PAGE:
Category: Treater Vessels Sizing

Example Sizing a Vertical Treater

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Given: Oil gravity = 40°API, 0.875 S.G. Oil flow rate = 2,000 bpd Inlet oil temperature = 90°F Water S.G. = 1.04 Inlet BS&W = 10% Outlet BS&W =1% Solution: 1. Settling Equation. Investigate treating at 90°F, 100°F, 120°F. 2. Retention Time. Plot computations of d and h with retention times less than 20 minutes. …

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Example Sizing a Horizontal Treater

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Given: Oil gravity = 30°API, 0.875 S.G. Oil flow rate = 5,000 bpd Inlet oil temperature = 80°F Water S.G. = 1.04 Inlet BS&W =10% Outlet BS&W =1% Solution: 1. Settling Equation. Investigate treating at 80°F, 100°F, 120°F. 2. Retention Time Equation. Plot computations of d and Leff with retention times less than 20 minutes. …

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Treaters Design Procedure

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In specifying the size of a treater, it is necessary to determine the  diameter (d), length or height of the coalescing section (Leff or h), and treating temperature or fire-tube rating. As we have seen, these variables are interdependent, and it is not possible to arrive at a unique solution for each. The design engineer …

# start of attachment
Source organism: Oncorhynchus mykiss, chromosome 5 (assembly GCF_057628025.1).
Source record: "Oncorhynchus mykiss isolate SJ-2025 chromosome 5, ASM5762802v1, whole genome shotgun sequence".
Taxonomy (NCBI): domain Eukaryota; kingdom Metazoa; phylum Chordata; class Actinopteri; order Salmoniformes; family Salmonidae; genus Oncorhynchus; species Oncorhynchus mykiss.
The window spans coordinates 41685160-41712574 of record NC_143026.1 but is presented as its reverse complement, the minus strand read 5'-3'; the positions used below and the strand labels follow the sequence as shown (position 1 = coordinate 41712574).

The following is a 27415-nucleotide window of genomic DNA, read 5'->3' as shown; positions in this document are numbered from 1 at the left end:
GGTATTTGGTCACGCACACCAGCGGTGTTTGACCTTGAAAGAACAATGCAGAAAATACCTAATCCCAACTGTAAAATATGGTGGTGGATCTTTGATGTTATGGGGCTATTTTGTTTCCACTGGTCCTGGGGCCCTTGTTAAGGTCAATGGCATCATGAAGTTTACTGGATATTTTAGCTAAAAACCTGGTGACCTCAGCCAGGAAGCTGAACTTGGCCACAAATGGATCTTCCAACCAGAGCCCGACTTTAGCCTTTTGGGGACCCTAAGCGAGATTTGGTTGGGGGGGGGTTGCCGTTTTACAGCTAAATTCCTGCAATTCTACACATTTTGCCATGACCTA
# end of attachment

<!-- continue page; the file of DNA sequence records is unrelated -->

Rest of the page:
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Treaters Water Droplet Size

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In order to develop a treater design procedure, the water droplet size to be used in the settling equation to achieve a given outlet water cut must be determined. As previously mentioned, it would be extremely rare to have laboratory data of the droplet size distribution for a given emulsion as it enters the coalescing …

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Treater Retention Time Equations

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The oil must be held at temperature for a specific period of time to enable de-emulsifying the water-in-oil emulsion. This information is best determined in the laboratory but, in the absence of such data, 20 to 30 minutes is a good starting point. Depending on the specific properties of the stream to be treated, geometry …

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Treater Settling Equations

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The specific gravity difference between the dispersed water droplets and the oil should result in the water “sinking” to the bottom of the treatment vessel. Since the oil continuous phase is flowing vertically upward in both vertical and horizontal treaters previously described, the downward velocity of the water droplet must be sufficient to overcome the …

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